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What Freshmen Can Learn From Our Most Successful Seniors

By February 1, 2024Test Prep

Many of Compass’s current families first came to us years ago when their oldest child reached the college testing stage. It’s fun to hear returning parents reflect on what they learned about the college process—and testing in particular—the first time through. It’s also a chance to make sure they are caught up on what has recently changed! So whether you’ve done this before or your first (or only) child is a current freshman, this post will help you anticipate what’s ahead and allow you to chart an individualized course from a posture of confidence.

 Our seniors who maximized their potential and saw the greatest gains were the ones who found the time early on to become well-informed. From there, they were able to plan well and trust their moves as decisions emerged over the ensuing years. They remained strategic yet sensibly grounded throughout.

College admission decisions can seem unpredictable, and the system is imperfect. Yet, it generally works—and works out—despite some uncertain moments along the way. It’s complex but not overly complicated: while colleges consider the “whole” applicant (as well as factors an applicant can’t control), much of the heavy lifting falls to the academic profile: high school grades and test scores.

In other words, the most important thing a 9th grader can do is have a good 9th grade year. Then a strong 10th grade year. Your grades follow you, for better or worse, so we urge our 9th and 10th grade families to carefully watch grades and seek tutoring assistance in any class that begins to slip. Academic rigor increases in 11th grade, which is also when testing enters the picture and specific college consideration begins. Good early high school years pay dividends when things start to accelerate in the upper grades. Despite how competitive the college landscape may seem, those who reach the fall of senior year with solid transcripts and testing records will enjoy plenty of encouraging options.

Good Test Prep Starts with Good Planning

The healthiest approach to test preparation avoids the extremes. That means not underestimating or overestimating the importance of testing. Seek and listen to expert guidance but try not to become too affected by generalized hype. Accept testing as an important, but not all-consuming, component of the college admission process.

When individualizing a long-term plan with our clients, we tend to start at the finish line. We work backwards from the fall of senior year. College admission tests should not happen as isolated events aimlessly scattered across school years. Customized, strategic planning involves mapping out likely test dates so that proper preparation and realistic timelines can take shape, factoring in all that contributes to optimal outcomes in the long run, such as coursework, personal schedules, conflicts, testing experience, and cognitive development.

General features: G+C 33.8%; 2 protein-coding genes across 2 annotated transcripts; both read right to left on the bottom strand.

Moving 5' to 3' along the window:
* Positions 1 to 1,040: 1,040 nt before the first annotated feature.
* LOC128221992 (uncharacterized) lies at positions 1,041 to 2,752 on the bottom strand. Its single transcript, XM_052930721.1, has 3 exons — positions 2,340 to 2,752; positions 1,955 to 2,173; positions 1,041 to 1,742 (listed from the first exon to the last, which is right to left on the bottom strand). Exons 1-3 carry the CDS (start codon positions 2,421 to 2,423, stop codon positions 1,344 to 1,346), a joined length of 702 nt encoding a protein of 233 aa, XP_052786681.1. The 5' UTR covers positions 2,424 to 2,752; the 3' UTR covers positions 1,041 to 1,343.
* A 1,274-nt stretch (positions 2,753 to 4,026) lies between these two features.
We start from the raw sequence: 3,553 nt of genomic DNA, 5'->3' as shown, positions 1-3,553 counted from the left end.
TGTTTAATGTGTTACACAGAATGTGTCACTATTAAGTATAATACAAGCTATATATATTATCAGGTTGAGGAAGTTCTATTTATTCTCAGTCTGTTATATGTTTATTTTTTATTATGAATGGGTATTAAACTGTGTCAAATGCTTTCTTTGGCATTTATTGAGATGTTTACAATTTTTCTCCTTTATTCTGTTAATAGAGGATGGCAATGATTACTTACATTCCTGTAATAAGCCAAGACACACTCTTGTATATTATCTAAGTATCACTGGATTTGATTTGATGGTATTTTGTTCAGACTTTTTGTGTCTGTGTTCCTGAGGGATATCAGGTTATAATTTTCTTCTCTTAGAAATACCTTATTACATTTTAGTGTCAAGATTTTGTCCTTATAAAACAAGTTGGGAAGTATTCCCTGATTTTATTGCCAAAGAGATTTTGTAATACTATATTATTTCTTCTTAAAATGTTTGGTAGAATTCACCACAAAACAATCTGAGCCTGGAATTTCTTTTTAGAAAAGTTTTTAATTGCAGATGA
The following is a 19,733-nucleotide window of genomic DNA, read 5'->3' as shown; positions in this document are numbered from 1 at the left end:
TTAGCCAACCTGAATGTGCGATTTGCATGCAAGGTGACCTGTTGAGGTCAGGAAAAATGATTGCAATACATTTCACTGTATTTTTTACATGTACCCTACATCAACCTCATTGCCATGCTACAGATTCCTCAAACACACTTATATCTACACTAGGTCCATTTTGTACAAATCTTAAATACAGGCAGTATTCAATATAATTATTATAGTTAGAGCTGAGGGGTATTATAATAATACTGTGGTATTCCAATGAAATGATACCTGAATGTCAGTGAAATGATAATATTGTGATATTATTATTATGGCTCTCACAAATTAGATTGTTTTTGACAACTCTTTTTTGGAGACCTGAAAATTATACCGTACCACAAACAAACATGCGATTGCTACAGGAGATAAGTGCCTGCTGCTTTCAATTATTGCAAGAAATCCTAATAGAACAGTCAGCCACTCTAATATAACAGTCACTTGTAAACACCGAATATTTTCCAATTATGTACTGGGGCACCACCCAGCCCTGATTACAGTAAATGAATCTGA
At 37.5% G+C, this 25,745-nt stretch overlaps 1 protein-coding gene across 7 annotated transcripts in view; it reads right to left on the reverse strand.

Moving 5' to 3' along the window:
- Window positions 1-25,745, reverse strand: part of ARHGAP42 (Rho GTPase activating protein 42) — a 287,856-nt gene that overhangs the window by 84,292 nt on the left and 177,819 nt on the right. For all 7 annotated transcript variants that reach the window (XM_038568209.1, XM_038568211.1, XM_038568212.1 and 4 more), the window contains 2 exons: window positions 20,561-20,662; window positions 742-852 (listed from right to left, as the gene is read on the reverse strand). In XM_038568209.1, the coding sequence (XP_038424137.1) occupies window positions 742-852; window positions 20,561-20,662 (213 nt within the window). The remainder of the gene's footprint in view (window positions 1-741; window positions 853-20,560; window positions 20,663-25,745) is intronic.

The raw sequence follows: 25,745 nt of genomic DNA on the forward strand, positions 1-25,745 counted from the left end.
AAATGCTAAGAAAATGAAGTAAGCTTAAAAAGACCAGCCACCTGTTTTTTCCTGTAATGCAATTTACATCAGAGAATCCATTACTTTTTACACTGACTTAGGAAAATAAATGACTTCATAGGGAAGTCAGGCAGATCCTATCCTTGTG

While standardized tests are not pleasant, they are predictable. Early exposure and subsequent practice breed familiarity and confidence. Gradually, as experience grows, students develop not only a better grasp of content and the features of a test but also valuable test-taking skills like pacing, endurance, time management, decision making, and self-discipline.

A few high schools offer a freshman-level practice test known as the PSAT 8/9. This is an age-appropriate, low-stakes introduction to the kind of testing students will see in the future. If available at your school, it’s a worthwhile exercise.

Most high schools, however, first expose students to simulated college admission testing in 10th grade by including them with juniors in the PSAT administration or administering the PreACT (a sophomore-level practice version of the real ACT) or contracting with a company like Compass to administer a mock exam on campus. The results of these tests are never presented to colleges; they are only meant to provide experiential opportunities and diagnostic feedback. 

Even though some of the most advanced math content may be unfamiliar to a sophomore, the results (percentiles) are normed by grade for useful context. And the detailed score reports provide actionable insight into skill areas that may require extra attention sooner rather than later.

Some experts conservatively caution against testing too early, even when it involves low-stakes testing like the PSAT, PreACT, or mock exams. They worry that a disappointing score early on could shake a student’s confidence. This is a valid concern that should be considered at the individual level. But we prefer having some data a little too early rather than a little too late. Postponing an initial baseline diagnostic test until a student feels “fully” ready could adversely affect planning decisions and test preparation for the official tests that will matter.  

We suggest scheduling an initial strategic planning meeting or call with your Compass director by the spring of 10th grade. At that time, it’s most helpful to have diagnostic results from either a PSAT, a practice ACT, or both. With those, we can make appropriate recommendations about test selection, timing, and preparation.

Prep Before the Prep

Actual test prep usually spans a few months, not a few years. Detailed plans (test selection, program scope, lesson scheduling, tutor pairing, etc) are usually finalized 5-6 months prior to a target test date. Weekly private lessons, regular drill work, and monthly diagnostic tests occur as prescribed by a thoughtfully constructed plan you develop with your director. But all of that should wait until your student’s needs and goals become clearer.

In the meantime, we encourage you to take advantage of the educational resources we maintain for your benefit. If you closely follow those who closely follow the topic of college admission testing, you’ll be that much further ahead of the pack when it’s time to formally engage in testing and preparation.

For starters, tune into a live or recently recorded Compass webinar to hear our experts discuss the role of testing in competitive contexts and offer practical answers to common questions. Also be sure to download the latest edition of the Compass Guide to College Admission Testing so you have a trusted reference when detailed questions arise. Our Resource Center is where to access all of our research and analysis. Then when you’re ready, you can schedule a call with a Compass program director to discuss your student’s timeline, request practice tests, and get help interpreting results from early diagnostic exams.